Over the weekend, I attended an international drone summit in Washington, DC, co-organized by CODEPINK, the Center for Constitutional Rights and Reprieve. Dr. Amna Buttar, a member of the Punjab Provincial Assembly in Pakistan, spoke at the summit. She[...]
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President Obama responds to Mitt Romney's claim earlier today that "of course" he would have done the same thing as Obama with respect to the raid on Osama bin Laden's compound in Abbottabad, Pakistan?even though Romney himself had previously said he opposed Obama's strategy:
As far as my personal role and what other folks would do, I'd just recommend that everybody look at people's previous statements in terms of whether they thought it was appropriate to go into Pakistan and take out bin Laden.Mitt Romney, of course, famously said in 2007 that President Obama's willingness to go into Pakistan was "ill-advised" and "ill-considered" and that he did not "concur" with the Obama strategy.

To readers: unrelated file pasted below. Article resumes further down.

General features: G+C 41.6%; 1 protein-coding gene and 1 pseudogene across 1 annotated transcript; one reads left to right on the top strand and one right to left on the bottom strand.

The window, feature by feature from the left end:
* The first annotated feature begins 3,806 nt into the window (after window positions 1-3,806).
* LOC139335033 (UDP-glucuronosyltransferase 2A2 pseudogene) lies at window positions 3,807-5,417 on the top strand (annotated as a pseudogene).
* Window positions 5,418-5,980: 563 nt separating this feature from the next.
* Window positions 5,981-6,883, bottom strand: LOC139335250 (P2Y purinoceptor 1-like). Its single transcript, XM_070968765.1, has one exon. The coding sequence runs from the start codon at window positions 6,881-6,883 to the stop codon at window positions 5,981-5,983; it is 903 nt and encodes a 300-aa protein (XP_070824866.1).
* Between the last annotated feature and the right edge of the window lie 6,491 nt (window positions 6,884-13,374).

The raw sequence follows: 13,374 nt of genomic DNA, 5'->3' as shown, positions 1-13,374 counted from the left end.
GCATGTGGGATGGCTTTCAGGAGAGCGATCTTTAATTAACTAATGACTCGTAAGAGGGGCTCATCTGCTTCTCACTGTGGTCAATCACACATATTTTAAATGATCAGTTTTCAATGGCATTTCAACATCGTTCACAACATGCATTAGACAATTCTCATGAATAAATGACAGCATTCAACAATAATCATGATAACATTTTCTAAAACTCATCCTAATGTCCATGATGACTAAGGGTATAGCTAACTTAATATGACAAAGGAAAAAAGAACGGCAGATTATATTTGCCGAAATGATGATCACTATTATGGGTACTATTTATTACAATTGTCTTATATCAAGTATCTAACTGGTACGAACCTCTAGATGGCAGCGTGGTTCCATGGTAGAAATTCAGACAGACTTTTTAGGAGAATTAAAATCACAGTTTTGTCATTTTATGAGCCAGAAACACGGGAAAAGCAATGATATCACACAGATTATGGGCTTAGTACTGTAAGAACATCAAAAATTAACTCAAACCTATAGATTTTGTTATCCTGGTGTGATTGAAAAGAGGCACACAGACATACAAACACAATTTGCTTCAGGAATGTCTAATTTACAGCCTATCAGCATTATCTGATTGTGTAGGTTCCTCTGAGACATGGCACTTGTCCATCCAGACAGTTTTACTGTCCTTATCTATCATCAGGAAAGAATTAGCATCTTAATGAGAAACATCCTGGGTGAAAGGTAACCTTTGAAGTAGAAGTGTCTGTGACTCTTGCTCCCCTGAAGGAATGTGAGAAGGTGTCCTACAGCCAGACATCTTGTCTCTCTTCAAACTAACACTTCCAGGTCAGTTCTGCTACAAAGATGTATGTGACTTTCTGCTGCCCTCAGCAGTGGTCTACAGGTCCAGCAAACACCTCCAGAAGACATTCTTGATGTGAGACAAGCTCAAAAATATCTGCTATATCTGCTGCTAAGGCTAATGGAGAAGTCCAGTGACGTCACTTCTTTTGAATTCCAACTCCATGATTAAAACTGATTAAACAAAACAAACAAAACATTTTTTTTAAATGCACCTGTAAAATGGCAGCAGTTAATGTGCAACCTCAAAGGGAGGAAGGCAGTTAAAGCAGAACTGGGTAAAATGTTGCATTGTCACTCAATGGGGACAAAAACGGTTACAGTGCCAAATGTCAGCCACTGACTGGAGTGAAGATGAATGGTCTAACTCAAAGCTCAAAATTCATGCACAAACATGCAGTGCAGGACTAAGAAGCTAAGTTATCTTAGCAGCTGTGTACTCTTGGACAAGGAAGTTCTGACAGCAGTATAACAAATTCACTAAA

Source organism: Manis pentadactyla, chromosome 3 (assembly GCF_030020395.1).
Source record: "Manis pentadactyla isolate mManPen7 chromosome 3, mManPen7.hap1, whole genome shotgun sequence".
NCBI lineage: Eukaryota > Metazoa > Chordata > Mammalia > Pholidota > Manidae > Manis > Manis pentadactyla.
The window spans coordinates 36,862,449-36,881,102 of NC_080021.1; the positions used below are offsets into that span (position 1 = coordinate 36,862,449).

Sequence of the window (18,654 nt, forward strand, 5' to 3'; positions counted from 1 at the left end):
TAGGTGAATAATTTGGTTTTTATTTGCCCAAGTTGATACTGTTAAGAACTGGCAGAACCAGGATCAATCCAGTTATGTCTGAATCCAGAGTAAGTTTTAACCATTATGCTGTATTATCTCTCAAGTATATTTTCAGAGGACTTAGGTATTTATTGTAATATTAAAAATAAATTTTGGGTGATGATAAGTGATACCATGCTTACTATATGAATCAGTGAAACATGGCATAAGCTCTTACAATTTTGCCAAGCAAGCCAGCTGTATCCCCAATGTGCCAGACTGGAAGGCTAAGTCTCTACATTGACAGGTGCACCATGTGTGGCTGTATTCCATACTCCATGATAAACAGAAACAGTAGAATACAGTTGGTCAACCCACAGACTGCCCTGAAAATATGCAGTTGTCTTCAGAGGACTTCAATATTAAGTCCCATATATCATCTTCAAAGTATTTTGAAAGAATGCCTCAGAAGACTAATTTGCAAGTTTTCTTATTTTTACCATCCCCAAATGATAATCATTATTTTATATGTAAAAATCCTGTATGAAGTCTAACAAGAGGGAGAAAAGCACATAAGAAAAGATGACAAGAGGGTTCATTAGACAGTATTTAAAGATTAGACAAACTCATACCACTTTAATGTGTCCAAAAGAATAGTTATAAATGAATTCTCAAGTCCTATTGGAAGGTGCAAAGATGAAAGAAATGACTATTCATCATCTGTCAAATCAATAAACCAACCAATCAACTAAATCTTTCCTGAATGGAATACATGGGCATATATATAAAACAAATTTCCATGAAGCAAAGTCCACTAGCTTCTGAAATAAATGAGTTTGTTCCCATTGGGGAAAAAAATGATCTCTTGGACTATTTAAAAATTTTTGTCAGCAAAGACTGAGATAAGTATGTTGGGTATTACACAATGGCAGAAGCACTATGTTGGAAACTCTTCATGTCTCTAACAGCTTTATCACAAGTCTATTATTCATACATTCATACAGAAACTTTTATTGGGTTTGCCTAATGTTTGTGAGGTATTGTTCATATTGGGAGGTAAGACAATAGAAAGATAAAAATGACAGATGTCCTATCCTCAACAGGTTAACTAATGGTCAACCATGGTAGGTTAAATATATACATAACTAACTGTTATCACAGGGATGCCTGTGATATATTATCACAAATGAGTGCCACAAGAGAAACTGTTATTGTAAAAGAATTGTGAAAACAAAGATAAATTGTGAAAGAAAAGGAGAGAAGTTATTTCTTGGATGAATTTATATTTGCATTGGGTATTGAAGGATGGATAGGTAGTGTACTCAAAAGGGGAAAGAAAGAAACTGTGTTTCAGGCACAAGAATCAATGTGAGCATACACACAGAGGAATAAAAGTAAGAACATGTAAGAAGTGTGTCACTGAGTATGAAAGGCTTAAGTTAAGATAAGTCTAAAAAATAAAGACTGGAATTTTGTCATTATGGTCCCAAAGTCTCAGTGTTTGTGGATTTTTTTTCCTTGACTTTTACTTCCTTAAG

I assume that people meant what they said when they said?that's been at least my practice. I said that I'd go after bin Laden if we had a clear shot at him, and I did. If there are others who have said one thing and now suggest they would do something else, then I'd go ahead and let them explain it.
Ball's in your court, Mitt.
The nation’s top housing regulator has indefinitely delayed a decision on mortgage relief for American homeowners, American Banker reports. Federal Housing Finance Agency head Edward DeMarco, who oversees Fannie Mae and Freddie Mac, will not make a decision on principal reduction before the end of April as planned, an agency spokesperson said. “FHFA continues to work on its principal forgiveness analysis and is in discussions with the Department of the Treasury,” a spokeswoman for the agency said Friday. “A final determination on the Treasury proposal for triple investor incentives for Hamp Principal Reduction Alternative is being deferred until we conclude these activities.” DeMarco has consistently opposed principal reduction, even though it could save the FHFA billions of dollars and protect homeowners from foreclosure. Under pressure from congressional Democrats and Treasury Secretary Tim Geithner, he agreed to reconsider the proposal earlier this month.